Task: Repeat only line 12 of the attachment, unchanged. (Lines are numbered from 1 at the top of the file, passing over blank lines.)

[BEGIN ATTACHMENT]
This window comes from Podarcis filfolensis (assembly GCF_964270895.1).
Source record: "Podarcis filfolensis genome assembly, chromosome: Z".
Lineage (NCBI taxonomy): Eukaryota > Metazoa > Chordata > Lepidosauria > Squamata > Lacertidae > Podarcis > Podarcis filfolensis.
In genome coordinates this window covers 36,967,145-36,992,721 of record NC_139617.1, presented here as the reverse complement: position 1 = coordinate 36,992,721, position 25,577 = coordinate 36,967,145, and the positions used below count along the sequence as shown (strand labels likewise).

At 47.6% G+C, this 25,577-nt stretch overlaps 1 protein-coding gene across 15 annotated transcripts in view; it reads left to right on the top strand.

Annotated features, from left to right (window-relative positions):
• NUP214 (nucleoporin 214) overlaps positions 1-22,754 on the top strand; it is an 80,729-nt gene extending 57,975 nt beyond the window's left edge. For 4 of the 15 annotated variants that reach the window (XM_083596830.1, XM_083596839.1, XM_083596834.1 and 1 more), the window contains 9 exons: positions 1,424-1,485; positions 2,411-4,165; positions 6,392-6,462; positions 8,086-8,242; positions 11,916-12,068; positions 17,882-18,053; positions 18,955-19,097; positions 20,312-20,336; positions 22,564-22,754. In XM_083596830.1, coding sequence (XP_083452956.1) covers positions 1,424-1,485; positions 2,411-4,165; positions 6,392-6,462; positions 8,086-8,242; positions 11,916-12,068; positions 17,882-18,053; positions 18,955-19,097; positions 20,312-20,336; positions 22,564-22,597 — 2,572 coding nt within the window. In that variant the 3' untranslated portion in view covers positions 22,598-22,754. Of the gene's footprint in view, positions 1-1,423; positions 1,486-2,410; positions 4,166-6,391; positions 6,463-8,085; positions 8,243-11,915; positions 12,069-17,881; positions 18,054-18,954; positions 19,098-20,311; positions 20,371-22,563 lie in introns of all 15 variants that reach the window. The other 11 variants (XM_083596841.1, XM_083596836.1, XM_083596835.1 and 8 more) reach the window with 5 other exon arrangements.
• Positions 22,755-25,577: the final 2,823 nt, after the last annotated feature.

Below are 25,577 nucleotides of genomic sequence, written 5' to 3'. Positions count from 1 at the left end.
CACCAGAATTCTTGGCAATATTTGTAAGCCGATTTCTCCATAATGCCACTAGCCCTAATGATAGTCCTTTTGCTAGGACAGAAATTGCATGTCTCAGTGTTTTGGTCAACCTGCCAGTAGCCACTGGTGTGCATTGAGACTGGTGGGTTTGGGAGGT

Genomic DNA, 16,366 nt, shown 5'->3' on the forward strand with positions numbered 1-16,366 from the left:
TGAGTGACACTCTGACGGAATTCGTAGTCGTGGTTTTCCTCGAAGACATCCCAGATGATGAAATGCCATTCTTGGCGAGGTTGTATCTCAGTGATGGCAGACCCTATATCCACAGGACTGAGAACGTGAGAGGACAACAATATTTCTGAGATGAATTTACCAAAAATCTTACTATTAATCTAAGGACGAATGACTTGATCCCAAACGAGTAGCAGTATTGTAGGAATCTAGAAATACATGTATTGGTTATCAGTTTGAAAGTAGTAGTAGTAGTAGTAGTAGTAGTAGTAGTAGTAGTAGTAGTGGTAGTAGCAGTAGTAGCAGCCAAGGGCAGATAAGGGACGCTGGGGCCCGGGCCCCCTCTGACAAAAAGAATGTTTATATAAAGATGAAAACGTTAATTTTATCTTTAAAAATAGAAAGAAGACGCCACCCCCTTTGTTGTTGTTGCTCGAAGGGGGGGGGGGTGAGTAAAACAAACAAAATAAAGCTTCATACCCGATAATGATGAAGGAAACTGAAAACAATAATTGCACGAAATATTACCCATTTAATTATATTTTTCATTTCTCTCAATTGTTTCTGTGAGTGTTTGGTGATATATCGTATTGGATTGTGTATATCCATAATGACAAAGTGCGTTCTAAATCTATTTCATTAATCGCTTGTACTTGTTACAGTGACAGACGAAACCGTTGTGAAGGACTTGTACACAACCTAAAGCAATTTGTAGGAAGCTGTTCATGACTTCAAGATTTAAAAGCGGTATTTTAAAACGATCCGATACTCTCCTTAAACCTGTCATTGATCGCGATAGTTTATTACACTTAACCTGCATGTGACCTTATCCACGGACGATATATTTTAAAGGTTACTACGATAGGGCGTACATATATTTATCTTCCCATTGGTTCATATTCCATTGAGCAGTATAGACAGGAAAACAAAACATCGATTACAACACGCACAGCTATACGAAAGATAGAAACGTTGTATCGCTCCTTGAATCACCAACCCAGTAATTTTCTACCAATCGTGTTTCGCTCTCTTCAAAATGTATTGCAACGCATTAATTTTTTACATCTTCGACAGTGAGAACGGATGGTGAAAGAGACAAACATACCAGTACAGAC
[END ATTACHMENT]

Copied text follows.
TGAGTGACACTCTGACGGAATTCGTAGTCGTGGTTTTCCTCGAAGACATCCCAGATGATGAAATGCCATTCTTGGCGAGGTTGTATCTCAGTGATGGCAGACCCTATATCCACAGGACTGAGAACGTGAGAGGACAACAATATTTCTGAGATGAATTTACCAAAAATCTTACTATTAATCTAAGGACGAATGACTTGATCCCAAACGAGTAGCAGTATTGTAGGAATCTAGAAATACATGTATTGGTTATCAGTTTGAAAGTAGTAGTAGTAGTAGTAGTAGTAGTAGTAGTAGTAGTAGTAGTGGTAGTAGCAGTAGTAGCAGCCAAGGGCAGATAAGGGACGCTGGGGCCCGGGCCCCCTCTGACAAAAAGAATGTTTATATAAAGATGAAAACGTTAATTTTATCTTTAAAAATAGAAAGAAGACGCCACCCCCTTTGTTGTTGTTGCTCGAAGGGGGGGGGGGTGAGTAAAACAAACAAAATAAAGCTTCATACCCGATAATGATGAAGGAAACTGAAAACAATAATTGCACGAAATATTACCCATTTAATTATATTTTTCATTTCTCTCAATTGTTTCTGTGAGTGTTTGGTGATATATCGTATTGGATTGTGTATATCCATAATGACAAAGTGCGTTCTAAATCTATTTCATTAATCGCTTGTACTTGTTACAGTGACAGACGAAACCGTTGTGAAGGACTTGTACACAACCTAAAGCAATTTGTAGGAAGCTGTTCATGACTTCAAGATTTAAAAGCGGTATTTTAAAACGATCCGATACTCTCCTTAAACCTGTCATTGATCGCGATAGTTTATTACACTTAACCTGCATGTGACCTTATCCACGGACGATATATTTTAAAGGTTACTACGATAGGGCGTACATATATTTATCTTCCCATTGGTTCATATTCCATTGAGCAGTATAGACAGGAAAACAAAACATCGATTACAACACGCACAGCTATACGAAAGATAGAAACGTTGTATCGCTCCTTGAATCACCAACCCAGTAATTTTCTACCAATCGTGTTTCGCTCTCTTCAAAATGTATTGCAACGCATTAATTTTTTACATCTTCGACAGTGAGAACGGATGGTGAAAGAGACAAACATACCAGTACAGAC